Local subsidiaries of global companies are prohibited for accounting for transactions in the same way as their parent even though both use "IFRS". Real costs are increased as the transitional costs of convergence exceed those of other countries due to additional requirements and a scramble for local resources with knowledge of the local flavour of IFRS.

All companies with the exception of the very small ones are subject to the same rules - a "one size fits all approach" that has been rarely adopted in other countries.

So what are some of the problem areas?

The AASB has already backed down on one major area: pension accounting.

The AASB disagreed with the IASB's original standards, and deleted the option of using the "corridor approach" in Australia, even though it is widely used internationally to effectively "smooth" some of the effects of volatile changes in the underlying values in defined benefits funds.

The prevalence of defined benefit funds in Australia is waning, but those entities affected were not amused at having to have increased volatility in their reported profits and being blocked from using the globally accepted approach.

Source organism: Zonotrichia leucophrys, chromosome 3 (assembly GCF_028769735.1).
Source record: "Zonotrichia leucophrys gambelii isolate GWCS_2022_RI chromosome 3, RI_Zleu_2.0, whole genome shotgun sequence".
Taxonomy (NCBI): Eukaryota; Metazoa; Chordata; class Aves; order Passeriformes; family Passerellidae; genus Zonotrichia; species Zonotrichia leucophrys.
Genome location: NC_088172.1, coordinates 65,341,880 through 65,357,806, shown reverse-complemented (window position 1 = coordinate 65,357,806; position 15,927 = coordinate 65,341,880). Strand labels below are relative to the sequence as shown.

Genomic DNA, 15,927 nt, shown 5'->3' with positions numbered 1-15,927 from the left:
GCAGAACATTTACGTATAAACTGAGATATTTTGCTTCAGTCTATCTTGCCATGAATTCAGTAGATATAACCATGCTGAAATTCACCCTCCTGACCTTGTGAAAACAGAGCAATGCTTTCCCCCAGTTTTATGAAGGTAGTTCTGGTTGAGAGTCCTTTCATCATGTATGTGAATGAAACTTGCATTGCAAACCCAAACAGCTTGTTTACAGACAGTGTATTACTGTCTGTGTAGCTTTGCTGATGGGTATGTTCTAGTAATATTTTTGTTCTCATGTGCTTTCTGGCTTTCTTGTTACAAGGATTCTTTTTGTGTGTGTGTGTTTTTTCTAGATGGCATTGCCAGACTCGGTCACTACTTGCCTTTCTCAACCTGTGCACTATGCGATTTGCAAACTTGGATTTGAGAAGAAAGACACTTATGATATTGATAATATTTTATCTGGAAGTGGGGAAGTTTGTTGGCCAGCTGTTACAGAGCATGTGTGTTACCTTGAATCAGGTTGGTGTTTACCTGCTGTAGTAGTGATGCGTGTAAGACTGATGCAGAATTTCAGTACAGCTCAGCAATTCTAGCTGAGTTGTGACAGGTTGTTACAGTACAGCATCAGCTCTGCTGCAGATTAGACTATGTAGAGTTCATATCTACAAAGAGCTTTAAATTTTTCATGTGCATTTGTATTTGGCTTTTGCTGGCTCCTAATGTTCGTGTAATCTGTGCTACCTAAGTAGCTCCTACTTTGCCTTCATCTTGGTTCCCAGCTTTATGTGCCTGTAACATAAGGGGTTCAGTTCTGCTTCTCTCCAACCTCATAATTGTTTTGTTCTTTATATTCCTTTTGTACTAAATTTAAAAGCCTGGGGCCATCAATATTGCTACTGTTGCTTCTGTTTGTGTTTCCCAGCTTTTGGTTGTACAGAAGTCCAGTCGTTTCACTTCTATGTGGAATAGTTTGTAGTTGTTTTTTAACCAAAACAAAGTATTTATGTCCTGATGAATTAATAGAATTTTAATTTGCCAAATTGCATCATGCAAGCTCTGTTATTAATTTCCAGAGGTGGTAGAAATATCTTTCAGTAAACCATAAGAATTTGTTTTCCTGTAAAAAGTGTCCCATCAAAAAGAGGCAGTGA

In the end, the AASB reissued the standard and allowed three options to align the standard with the additional option recently inserted by the IASB.

Business combinations is another area of difference between A-IFRS and IFRS. Due to a number of reasons, including past Australian practice and Senate disallowance of equivalent exemptions under existing standards, common control business combinations have been "scoped into" the Australian standard, but "scoped out" of the equivalent international standard.

While easily applied under the "rules" based and legalistic view of "acquisitions" under existing standards, the application of the IFRS "principles based" approach has quickly been identified as a hotbed of uncertainty and debate.

The AASB is now proposing to align the A-IFRS and IFRS standards.

There is another area where there has yet to be an outcry for "full" convergence: joint venture accounting. IFRS permits two treatments for some types of joint ventures - proportional consolidation and equity accounting - whereas A-IFRS only permits the latter approach.

Arguments for the superiority of one view over the other aside, the elimination of the option under A-IFRS has direct consequences for the extractive industries sector where these types of arrangements are common - a sector where global players dominate and differences should be minimised.

The extractive industries are also affected by the extensive prescriptive amendments made in the Australian equivalent to the IFRS standard on exploration and evaluation.